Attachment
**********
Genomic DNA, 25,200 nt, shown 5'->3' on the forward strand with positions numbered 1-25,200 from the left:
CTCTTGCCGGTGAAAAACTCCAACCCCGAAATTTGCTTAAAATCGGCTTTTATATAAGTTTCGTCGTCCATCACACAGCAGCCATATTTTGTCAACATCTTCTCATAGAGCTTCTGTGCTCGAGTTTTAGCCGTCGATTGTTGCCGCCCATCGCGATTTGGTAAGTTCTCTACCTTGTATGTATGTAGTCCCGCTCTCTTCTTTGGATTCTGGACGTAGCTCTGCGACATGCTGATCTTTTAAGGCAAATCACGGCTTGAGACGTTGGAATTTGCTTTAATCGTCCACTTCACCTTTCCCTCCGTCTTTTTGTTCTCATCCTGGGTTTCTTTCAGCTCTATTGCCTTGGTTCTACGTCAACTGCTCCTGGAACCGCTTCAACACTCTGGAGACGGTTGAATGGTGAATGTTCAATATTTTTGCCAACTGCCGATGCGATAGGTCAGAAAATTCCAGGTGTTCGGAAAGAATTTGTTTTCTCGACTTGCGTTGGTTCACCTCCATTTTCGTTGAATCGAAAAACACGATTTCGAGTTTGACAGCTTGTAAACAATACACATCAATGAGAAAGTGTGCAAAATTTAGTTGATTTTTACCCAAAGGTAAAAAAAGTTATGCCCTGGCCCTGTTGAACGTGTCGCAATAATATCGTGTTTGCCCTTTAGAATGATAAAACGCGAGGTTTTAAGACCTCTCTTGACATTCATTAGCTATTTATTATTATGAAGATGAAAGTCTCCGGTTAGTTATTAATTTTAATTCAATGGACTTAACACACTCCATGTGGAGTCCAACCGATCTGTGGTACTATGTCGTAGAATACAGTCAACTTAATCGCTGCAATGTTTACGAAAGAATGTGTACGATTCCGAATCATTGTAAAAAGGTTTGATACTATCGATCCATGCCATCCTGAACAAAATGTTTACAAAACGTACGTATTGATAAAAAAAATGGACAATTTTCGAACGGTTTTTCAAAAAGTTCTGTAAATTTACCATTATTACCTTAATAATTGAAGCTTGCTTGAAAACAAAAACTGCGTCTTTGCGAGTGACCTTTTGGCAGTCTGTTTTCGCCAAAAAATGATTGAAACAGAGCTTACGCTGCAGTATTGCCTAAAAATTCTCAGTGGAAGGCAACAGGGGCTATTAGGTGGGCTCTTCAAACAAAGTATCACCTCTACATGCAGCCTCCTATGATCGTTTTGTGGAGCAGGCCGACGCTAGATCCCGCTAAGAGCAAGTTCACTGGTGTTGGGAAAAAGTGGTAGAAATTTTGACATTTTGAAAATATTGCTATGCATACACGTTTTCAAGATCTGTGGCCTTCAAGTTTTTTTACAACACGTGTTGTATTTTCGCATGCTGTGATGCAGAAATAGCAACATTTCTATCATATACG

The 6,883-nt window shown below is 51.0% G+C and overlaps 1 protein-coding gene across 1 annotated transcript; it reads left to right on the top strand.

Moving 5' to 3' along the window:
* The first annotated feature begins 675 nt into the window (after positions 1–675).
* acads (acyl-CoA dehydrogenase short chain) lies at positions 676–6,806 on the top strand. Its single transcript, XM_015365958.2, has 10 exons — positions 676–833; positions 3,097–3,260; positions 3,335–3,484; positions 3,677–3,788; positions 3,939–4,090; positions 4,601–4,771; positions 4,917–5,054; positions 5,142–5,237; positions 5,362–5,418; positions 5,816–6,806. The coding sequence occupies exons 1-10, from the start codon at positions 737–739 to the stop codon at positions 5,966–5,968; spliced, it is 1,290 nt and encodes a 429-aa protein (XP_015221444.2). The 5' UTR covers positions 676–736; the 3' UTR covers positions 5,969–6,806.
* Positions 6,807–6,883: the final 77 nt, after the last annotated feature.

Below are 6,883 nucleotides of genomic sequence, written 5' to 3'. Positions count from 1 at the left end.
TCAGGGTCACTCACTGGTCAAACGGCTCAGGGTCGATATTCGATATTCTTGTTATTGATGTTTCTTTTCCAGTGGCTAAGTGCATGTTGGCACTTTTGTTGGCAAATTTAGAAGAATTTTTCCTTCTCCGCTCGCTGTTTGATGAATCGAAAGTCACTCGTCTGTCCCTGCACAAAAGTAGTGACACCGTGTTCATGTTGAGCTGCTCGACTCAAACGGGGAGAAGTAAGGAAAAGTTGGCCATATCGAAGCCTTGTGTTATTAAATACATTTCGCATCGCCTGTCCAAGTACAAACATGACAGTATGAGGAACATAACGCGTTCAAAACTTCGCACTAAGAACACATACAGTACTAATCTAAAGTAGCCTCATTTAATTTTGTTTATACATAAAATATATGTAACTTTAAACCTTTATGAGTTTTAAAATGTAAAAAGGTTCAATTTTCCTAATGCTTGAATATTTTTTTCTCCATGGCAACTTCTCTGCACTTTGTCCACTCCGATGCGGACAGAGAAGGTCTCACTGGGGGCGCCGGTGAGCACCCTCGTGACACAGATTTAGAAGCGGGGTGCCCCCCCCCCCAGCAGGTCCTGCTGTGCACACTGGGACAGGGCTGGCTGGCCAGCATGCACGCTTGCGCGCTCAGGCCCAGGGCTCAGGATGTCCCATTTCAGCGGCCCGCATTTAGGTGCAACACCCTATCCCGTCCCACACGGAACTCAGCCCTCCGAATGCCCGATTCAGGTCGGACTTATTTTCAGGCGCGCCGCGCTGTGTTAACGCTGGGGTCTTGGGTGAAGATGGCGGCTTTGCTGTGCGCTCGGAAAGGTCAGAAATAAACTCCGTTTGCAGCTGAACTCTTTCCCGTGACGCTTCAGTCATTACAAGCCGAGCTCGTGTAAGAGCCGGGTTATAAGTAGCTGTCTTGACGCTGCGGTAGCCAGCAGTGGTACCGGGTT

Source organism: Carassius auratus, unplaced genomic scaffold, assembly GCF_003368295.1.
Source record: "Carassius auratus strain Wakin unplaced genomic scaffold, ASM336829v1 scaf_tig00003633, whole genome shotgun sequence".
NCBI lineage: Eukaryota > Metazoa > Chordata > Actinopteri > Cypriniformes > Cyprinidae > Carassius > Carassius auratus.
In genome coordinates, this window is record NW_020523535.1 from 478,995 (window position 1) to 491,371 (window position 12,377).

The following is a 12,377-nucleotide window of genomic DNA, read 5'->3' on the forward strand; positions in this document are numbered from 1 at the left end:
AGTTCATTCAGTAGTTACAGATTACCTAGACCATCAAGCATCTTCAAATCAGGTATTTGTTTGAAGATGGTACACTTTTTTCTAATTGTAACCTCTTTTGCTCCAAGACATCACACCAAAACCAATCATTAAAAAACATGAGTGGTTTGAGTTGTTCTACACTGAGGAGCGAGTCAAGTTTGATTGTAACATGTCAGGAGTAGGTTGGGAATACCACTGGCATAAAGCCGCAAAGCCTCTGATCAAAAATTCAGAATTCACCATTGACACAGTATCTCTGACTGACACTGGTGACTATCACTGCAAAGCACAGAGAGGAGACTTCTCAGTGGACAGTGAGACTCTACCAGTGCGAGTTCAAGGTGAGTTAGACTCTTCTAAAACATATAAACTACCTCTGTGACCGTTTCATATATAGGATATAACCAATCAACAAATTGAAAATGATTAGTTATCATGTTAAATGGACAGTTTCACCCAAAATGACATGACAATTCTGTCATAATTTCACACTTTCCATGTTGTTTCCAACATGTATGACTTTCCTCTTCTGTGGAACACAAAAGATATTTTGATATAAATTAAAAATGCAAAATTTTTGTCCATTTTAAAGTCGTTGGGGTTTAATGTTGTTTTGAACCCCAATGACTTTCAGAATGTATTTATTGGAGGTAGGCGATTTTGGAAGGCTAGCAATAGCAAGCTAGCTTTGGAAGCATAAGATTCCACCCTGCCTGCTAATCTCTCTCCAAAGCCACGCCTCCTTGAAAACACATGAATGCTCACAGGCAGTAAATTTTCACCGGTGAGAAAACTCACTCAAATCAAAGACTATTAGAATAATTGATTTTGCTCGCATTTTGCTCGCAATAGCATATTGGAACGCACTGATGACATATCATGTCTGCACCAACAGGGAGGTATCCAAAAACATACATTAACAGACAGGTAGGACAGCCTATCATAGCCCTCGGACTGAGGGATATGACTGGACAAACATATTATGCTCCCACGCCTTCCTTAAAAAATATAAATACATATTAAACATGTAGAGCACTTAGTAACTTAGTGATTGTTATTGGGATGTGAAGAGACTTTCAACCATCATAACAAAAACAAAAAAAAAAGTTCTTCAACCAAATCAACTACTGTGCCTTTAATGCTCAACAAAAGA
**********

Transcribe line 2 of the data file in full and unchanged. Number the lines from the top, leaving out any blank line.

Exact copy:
CTCTTGCCGGTGAAAAACTCCAACCCCGAAATTTGCTTAAAATCGGCTTTTATATAAGTTTCGTCGTCCATCACACAGCAGCCATATTTTGTCAACATCTTCTCATAGAGCTTCTGTGCTCGAGTTTTAGCCGTCGATTGTTGCCGCCCATCGCGATTTGGTAAGTTCTCTACCTTGTATGTATGTAGTCCCGCTCTCTTCTTTGGATTCTGGACGTAGCTCTGCGACATGCTGATCTTTTAAGGCAAATCACGGCTTGAGACGTTGGAATTTGCTTTAATCGTCCACTTCACCTTTCCCTCCGTCTTTTTGTTCTCATCCTGGGTTTCTTTCAGCTCTATTGCCTTGGTTCTACGTCAACTGCTCCTGGAACCGCTTCAACACTCTGGAGACGGTTGAATGGTGAATGTTCAATATTTTTGCCAACTGCCGATGCGATAGGTCAGAAAATTCCAGGTGTTCGGAAAGAATTTGTTTTCTCGACTTGCGTTGGTTCACCTCCATTTTCGTTGAATCGAAAAACACGATTTCGAGTTTGACAGCTTGTAAACAATACACATCAATGAGAAAGTGTGCAAAATTTAGTTGATTTTTACCCAAAGGTAAAAAAAGTTATGCCCTGGCCCTGTTGAACGTGTCGCAATAATATCGTGTTTGCCCTTTAGAATGATAAAACGCGAGGTTTTAAGACCTCTCTTGACATTCATTAGCTATTTATTATTATGAAGATGAAAGTCTCCGGTTAGTTATTAATTTTAATTCAATGGACTTAACACACTCCATGTGGAGTCCAACCGATCTGTGGTACTATGTCGTAGAATACAGTCAACTTAATCGCTGCAATGTTTACGAAAGAATGTGTACGATTCCGAATCATTGTAAAAAGGTTTGATACTATCGATCCATGCCATCCTGAACAAAATGTTTACAAAACGTACGTATTGATAAAAAAAATGGACAATTTTCGAACGGTTTTTCAAAAAGTTCTGTAAATTTACCATTATTACCTTAATAATTGAAGCTTGCTTGAAAACAAAAACTGCGTCTTTGCGAGTGACCTTTTGGCAGTCTGTTTTCGCCAAAAAATGATTGAAACAGAGCTTACGCTGCAGTATTGCCTAAAAATTCTCAGTGGAAGGCAACAGGGGCTATTAGGTGGGCTCTTCAAACAAAGTATCACCTCTACATGCAGCCTCCTATGATCGTTTTGTGGAGCAGGCCGACGCTAGATCCCGCTAAGAGCAAGTTCACTGGTGTTGGGAAAAAGTGGTAGAAATTTTGACATTTTGAAAATATTGCTATGCATACACGTTTTCAAGATCTGTGGCCTTCAAGTTTTTTTACAACACGTGTTGTATTTTCGCATGCTGTGATGCAGAAATAGCAACATTTCTATCATATACG